FIFA Monitoring Committee head Tokyo Sexwale has led a delegation on a visit to Israel and Palestine in an attempt to identify solutions to the problems in the two countries which are hindering their footballing development.
Sexwale, who stood as a candidate for the FIFA Presidency in February this year before stepping down in his address to the Congress, admitted progress had been “slow” and that “politics and conflict” were hampering negotiations.
He claims, however, that he is “confident we will find credible solutions”.
The South African also confirmed FIFA President Gianni Infantino will conduct a visit to the region later this year but didn’t give an exact date.
The FIFA delegation met with officials from the Israel and Palestine Football Associations but Sexwale was unable to meet Israeli Minister of Culture and Sport Miri Regev due to flight delays following the terrorist attack on Istanbul Airport on Tuesday (June 28).
Sexwale has also scheduled a meeting with President of the Palestinian National Authority Mahmoud Abbas.
The main topics on the agenda included the measures currently being developed to better deal with permit applications and avoid security-related delays with regard to the free movement of Palestinian people.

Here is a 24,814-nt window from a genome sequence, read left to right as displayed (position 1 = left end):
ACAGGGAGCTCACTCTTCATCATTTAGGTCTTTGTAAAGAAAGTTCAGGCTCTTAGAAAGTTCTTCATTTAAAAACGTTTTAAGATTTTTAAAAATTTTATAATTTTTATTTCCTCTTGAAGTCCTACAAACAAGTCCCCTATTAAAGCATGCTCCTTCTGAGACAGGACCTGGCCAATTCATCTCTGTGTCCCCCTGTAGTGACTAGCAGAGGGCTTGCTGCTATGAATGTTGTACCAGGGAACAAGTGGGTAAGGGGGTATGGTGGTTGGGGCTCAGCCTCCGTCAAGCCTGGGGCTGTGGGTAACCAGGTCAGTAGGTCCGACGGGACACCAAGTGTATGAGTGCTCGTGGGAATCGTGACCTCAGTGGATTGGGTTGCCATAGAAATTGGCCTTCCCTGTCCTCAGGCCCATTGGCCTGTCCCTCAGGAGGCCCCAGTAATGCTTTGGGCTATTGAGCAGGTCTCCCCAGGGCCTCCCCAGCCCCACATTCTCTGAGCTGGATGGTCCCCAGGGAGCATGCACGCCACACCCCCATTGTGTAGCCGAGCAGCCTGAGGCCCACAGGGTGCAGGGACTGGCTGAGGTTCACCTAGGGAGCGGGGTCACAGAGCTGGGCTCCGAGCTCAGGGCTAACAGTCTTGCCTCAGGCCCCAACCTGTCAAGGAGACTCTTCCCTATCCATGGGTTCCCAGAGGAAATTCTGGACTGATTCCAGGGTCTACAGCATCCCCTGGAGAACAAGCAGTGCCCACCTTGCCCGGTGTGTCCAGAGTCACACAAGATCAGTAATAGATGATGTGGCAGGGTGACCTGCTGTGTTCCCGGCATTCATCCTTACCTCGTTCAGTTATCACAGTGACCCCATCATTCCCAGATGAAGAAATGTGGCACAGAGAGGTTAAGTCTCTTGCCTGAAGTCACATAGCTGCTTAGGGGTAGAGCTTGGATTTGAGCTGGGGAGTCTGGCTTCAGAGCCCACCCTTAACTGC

Palestinians say Israeli security restrictions limit movement of their players and visiting teams.
They also discussed the controversial status of five clubs affiliated to the Israeli Football Association (IFA) who are based in the West Bank, a landlocked territory occupied by Israel near the Mediterranean coast of Western Asia which forms the bulk of the Palestinian territories.
“Although we understand politics, that is not the purpose of this mission,” Sexwale said.
“Politics and conflict do have a bearing on sporting issues and we need to ensure that they are managed so that they don’t overpower FIFA’s main objective of ensuring football for all.
“Therefore, it was very important for me to meet and discuss with the respective public authorities.
“I was very pleased to feel on both sides a real commitment towards facilitating the development of our game.
“Of course, the route is long and progress is slow but I am confident that we will find credible solutions.”
The two countries remain embroiled in an ongoing conflict, with tensions extending to their respective Football Associations.
Jibril Rajoub, the head of the Palestine Football Association (PFA), however, agreed to drop a proposal to have the IFA suspended from world football’s governing body ahead of the 2015 FIFA Congress.
At the meeting, an Israel-Palestine Monitoring Committee was established and its mandate was extended at this year’s Congress in Mexico City.
“As part of my mandate, I came here to see with my own eyes and listen to everyone,” Sexwale added.
“What I see is pain: pain that the Palestinian and Israeli people shouldn’t have to go through.
“This region needs peace, which comes through dialogue, and football can help in this dialogue.
“I will now report to the FIFA President and the Congress for them to take further decisions.”